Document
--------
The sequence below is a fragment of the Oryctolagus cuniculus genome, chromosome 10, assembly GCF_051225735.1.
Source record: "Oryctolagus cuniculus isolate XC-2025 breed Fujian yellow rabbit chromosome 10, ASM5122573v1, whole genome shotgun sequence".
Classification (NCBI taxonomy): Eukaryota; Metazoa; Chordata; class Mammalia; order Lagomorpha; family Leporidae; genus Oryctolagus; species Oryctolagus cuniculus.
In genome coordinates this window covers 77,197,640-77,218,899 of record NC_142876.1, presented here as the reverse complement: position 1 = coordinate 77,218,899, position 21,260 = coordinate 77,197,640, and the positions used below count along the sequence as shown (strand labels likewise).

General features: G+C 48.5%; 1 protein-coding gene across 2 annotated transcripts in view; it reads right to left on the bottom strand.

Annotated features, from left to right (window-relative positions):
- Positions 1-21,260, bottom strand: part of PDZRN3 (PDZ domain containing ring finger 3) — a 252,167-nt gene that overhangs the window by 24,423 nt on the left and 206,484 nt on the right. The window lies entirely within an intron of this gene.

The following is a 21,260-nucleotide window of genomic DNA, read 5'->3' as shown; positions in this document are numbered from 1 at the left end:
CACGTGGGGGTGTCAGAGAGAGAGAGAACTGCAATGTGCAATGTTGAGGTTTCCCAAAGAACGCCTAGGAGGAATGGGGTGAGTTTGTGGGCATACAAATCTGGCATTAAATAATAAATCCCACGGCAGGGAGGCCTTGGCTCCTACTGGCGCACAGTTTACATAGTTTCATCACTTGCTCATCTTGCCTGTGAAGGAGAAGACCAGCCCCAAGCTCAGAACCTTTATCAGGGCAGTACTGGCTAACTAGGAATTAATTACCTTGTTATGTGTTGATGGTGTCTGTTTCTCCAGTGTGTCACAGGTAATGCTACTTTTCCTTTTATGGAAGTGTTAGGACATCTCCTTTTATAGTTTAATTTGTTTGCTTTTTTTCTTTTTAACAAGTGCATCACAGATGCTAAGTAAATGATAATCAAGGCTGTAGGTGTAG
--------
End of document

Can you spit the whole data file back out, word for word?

The sequence below is a fragment of the Oryctolagus cuniculus genome, chromosome 10, assembly GCF_051225735.1.
Source record: "Oryctolagus cuniculus isolate XC-2025 breed Fujian yellow rabbit chromosome 10, ASM5122573v1, whole genome shotgun sequence".
Classification (NCBI taxonomy): Eukaryota; Metazoa; Chordata; class Mammalia; order Lagomorpha; family Leporidae; genus Oryctolagus; species Oryctolagus cuniculus.
In genome coordinates this window covers 77,197,640-77,218,899 of record NC_142876.1, presented here as the reverse complement: position 1 = coordinate 77,218,899, position 21,260 = coordinate 77,197,640, and the positions used below count along the sequence as shown (strand labels likewise).

General features: G+C 48.5%; 1 protein-coding gene across 2 annotated transcripts in view; it reads right to left on the bottom strand.

Annotated features, from left to right (window-relative positions):
- Positions 1-21,260, bottom strand: part of PDZRN3 (PDZ domain containing ring finger 3) — a 252,167-nt gene that overhangs the window by 24,423 nt on the left and 206,484 nt on the right. The window lies entirely within an intron of this gene.

The following is a 21,260-nucleotide window of genomic DNA, read 5'->3' as shown; positions in this document are numbered from 1 at the left end:
CACGTGGGGGTGTCAGAGAGAGAGAGAACTGCAATGTGCAATGTTGAGGTTTCCCAAAGAACGCCTAGGAGGAATGGGGTGAGTTTGTGGGCATACAAATCTGGCATTAAATAATAAATCCCACGGCAGGGAGGCCTTGGCTCCTACTGGCGCACAGTTTACATAGTTTCATCACTTGCTCATCTTGCCTGTGAAGGAGAAGACCAGCCCCAAGCTCAGAACCTTTATCAGGGCAGTACTGGCTAACTAGGAATTAATTACCTTGTTATGTGTTGATGGTGTCTGTTTCTCCAGTGTGTCACAGGTAATGCTACTTTTCCTTTTATGGAAGTGTTAGGACATCTCCTTTTATAGTTTAATTTGTTTGCTTTTTTTCTTTTTAACAAGTGCATCACAGATGCTAAGTAAATGATAATCAAGGCTGTAGGTGTAG